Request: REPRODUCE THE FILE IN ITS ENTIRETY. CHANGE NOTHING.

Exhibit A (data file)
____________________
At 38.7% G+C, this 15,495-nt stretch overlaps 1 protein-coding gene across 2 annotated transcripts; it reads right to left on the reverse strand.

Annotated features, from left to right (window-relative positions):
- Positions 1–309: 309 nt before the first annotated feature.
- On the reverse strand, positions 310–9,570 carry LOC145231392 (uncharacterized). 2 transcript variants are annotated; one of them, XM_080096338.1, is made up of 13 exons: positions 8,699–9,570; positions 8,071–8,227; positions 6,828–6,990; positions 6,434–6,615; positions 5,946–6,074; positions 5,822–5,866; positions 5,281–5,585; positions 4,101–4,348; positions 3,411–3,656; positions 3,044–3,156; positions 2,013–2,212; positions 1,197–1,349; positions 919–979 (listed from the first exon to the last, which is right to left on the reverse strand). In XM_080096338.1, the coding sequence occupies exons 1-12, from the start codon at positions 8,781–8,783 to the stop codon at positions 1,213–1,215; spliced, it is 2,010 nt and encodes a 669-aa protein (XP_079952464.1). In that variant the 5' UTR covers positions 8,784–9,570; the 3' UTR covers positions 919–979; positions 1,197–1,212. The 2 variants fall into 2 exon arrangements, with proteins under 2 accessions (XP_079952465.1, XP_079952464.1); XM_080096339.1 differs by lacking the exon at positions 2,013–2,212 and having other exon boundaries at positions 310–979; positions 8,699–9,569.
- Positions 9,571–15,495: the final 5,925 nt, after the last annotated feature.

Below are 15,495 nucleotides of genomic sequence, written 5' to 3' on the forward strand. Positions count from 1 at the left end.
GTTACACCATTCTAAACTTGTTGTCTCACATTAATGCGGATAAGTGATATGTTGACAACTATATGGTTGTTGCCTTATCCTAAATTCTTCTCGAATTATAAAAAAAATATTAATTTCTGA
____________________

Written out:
At 38.7% G+C, this 15,495-nt stretch overlaps 1 protein-coding gene across 2 annotated transcripts; it reads right to left on the reverse strand.

Annotated features, from left to right (window-relative positions):
- Positions 1–309: 309 nt before the first annotated feature.
- On the reverse strand, positions 310–9,570 carry LOC145231392 (uncharacterized). 2 transcript variants are annotated; one of them, XM_080096338.1, is made up of 13 exons: positions 8,699–9,570; positions 8,071–8,227; positions 6,828–6,990; positions 6,434–6,615; positions 5,946–6,074; positions 5,822–5,866; positions 5,281–5,585; positions 4,101–4,348; positions 3,411–3,656; positions 3,044–3,156; positions 2,013–2,212; positions 1,197–1,349; positions 919–979 (listed from the first exon to the last, which is right to left on the reverse strand). In XM_080096338.1, the coding sequence occupies exons 1-12, from the start codon at positions 8,781–8,783 to the stop codon at positions 1,213–1,215; spliced, it is 2,010 nt and encodes a 669-aa protein (XP_079952464.1). In that variant the 5' UTR covers positions 8,784–9,570; the 3' UTR covers positions 919–979; positions 1,197–1,212. The 2 variants fall into 2 exon arrangements, with proteins under 2 accessions (XP_079952465.1, XP_079952464.1); XM_080096339.1 differs by lacking the exon at positions 2,013–2,212 and having other exon boundaries at positions 310–979; positions 8,699–9,569.
- Positions 9,571–15,495: the final 5,925 nt, after the last annotated feature.

Below are 15,495 nucleotides of genomic sequence, written 5' to 3' on the forward strand. Positions count from 1 at the left end.
GTTACACCATTCTAAACTTGTTGTCTCACATTAATGCGGATAAGTGATATGTTGACAACTATATGGTTGTTGCCTTATCCTAAATTCTTCTCGAATTATAAAAAAAATATTAATTTCTGA